Many people hate the C4. Despite the C3 having the technological innovation of a wart, its styling was still clutching onto the previous decade and didn’t want to let go. With the decadent eighties driving full steam ahead things simply had to change.
With typically Californian emissions regulations getting forever tighter, GM actually didn’t supply or sell a Corvette model during the 1983 model year, despite forty or so cars being produced. California can be thanked once more as the company were not ready to support the new legislation and had to re-think their engine management solutions.
Once 1984 was rolling on and people realised that George Orwell had thankfully only predicted the year with a vague sense of accurasy, the C4 landed in a technological banquet. Pop up headlights, clamshell hood, dot matrix displays for days and electronic gauges, the new Corvette somehow landed the design philosophy that is still the current route taken by GM today.
Despite not offering scintillating performance until companies like Callaway got their hands on them, the C4 Corvette offered a different approach to the countries favourite. Flashy Bose radios with cassette decks and electronic climate control showed there was a luxury side to the model that perhaps hadn’t been pushed so far on the models agenda.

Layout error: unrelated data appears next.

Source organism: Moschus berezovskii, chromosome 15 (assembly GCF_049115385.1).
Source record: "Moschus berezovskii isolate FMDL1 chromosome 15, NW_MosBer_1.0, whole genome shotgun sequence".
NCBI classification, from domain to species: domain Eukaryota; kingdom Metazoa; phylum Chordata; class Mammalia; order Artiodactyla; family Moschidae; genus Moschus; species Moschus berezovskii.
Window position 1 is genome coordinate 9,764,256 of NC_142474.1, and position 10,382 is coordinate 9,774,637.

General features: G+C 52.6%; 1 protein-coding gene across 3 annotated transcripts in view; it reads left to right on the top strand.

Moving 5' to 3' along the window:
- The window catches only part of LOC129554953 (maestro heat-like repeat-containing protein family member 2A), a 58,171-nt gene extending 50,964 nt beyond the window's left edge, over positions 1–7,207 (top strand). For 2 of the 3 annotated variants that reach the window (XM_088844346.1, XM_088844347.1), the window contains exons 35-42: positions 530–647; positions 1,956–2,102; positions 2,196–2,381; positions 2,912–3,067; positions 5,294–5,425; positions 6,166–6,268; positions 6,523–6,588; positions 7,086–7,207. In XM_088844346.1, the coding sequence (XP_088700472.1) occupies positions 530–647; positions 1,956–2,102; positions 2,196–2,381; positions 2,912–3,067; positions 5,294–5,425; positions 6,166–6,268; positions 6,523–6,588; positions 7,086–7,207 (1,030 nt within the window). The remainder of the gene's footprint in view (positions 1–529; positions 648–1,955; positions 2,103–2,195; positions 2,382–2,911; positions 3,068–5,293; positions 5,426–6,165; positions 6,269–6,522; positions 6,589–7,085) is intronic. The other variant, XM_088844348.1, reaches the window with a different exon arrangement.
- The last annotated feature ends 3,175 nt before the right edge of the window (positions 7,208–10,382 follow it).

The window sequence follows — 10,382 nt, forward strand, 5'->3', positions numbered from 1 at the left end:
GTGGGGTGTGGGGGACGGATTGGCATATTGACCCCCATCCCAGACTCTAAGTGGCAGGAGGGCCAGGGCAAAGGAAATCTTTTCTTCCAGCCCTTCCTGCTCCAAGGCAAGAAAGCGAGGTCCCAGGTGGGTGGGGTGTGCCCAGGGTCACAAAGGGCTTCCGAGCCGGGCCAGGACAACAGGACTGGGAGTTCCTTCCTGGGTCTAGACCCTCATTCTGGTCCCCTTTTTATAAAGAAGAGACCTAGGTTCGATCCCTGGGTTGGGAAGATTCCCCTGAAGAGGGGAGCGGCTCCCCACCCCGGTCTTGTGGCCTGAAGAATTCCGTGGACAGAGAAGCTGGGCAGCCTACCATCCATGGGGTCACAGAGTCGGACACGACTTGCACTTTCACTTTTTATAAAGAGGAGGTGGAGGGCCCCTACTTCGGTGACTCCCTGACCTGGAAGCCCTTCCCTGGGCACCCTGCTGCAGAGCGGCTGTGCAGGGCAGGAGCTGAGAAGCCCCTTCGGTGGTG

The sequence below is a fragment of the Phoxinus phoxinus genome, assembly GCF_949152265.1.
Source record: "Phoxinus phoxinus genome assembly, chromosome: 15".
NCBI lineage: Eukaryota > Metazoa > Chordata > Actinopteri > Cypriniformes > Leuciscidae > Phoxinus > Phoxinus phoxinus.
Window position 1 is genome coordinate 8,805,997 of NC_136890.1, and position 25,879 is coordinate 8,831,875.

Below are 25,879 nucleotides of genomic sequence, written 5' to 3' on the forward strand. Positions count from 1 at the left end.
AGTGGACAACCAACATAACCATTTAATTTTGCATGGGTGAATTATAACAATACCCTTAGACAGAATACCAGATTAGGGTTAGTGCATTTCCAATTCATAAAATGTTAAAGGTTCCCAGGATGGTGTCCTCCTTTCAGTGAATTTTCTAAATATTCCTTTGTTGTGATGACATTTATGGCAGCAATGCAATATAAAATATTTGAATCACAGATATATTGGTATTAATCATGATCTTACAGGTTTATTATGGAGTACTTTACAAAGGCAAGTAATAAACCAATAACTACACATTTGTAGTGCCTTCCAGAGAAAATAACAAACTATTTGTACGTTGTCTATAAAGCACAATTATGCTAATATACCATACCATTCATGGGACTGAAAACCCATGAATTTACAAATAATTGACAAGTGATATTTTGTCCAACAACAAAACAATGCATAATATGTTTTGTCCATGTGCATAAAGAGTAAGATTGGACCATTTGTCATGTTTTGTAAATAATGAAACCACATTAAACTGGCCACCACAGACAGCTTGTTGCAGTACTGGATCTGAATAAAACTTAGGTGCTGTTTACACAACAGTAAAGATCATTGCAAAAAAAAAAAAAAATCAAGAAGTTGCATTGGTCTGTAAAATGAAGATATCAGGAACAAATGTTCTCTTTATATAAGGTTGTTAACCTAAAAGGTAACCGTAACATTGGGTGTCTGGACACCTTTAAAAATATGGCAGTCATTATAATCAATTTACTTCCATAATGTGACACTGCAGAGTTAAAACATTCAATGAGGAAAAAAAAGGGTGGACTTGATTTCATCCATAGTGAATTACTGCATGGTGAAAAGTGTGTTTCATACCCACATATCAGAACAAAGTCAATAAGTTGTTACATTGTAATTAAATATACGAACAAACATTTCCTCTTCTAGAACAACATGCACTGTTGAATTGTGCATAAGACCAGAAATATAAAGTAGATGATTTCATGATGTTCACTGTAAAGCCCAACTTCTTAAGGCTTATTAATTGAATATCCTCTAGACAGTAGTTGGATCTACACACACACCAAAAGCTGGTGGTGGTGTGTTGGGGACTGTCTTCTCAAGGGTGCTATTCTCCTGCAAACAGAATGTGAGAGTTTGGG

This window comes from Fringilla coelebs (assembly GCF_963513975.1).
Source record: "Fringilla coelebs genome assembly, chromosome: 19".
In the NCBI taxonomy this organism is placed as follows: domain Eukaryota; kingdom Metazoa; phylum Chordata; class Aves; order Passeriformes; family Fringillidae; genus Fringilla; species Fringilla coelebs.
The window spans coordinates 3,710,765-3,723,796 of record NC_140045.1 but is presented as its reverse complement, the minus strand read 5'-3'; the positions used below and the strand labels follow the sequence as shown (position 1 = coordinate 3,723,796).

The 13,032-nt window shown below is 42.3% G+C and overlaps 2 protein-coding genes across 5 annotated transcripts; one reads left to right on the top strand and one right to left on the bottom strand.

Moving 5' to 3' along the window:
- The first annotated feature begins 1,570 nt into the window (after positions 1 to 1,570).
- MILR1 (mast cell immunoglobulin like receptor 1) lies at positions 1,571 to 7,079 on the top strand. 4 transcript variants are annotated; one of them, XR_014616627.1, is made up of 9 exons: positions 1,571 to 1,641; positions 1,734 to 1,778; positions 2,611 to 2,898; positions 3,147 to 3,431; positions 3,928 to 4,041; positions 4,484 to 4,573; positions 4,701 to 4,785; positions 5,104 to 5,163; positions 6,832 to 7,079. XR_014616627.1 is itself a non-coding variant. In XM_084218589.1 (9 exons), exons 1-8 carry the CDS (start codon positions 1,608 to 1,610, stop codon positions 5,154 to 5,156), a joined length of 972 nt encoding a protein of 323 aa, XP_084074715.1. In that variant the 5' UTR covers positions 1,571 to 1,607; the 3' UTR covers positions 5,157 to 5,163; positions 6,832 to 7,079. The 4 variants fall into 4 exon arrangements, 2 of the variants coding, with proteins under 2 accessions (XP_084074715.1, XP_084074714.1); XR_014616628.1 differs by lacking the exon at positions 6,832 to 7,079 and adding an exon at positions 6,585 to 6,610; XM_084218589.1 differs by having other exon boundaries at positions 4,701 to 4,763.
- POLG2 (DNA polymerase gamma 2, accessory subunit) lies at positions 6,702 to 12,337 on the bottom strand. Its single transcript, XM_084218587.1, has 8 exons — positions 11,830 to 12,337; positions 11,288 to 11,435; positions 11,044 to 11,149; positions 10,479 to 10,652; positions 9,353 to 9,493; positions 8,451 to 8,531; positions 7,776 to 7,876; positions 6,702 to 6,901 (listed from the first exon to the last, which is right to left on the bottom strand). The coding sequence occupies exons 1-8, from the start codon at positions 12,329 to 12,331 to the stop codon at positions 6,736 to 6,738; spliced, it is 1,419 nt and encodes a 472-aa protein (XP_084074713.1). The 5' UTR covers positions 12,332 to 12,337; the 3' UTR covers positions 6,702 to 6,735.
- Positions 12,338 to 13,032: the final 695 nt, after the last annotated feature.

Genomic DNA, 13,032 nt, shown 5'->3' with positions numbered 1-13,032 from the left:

The car featured here, however, takes the levels of archaic opulence and bathes them in some fairly mental colour schemes, trim choices and paint processes.
This 1989 model is referred to as the Corvette ‘Concept’ by the vendor for reasons that are not entirely explained. The assumption is that this name was given by the famous coach builder rather than GM.
Having been built by custom car extraordinaire, Jerry Roman of Roman Chariot, Cleveland Ohio, this Corvette is easily mistakable from the rear. Having endured 26 coats of Candy Apple Red the car is said to be eye watering in its finish.
In addition to the aggressive body kit, several other additions have been made to make this a true one off. The door handles have been removed with TVR inspired electric openers replacing them. Look inside and lizard leather inserts to match the paintwork have been stitched in to contrast with the black leather interior. Look to the dash and the black fascia is gone, and instead replaced with body colored trim.
With less than 12,000 miles on the odometer this C4 has to be one of the lowest mileage examples around sporting exclusivity that simply cannot be replicated.
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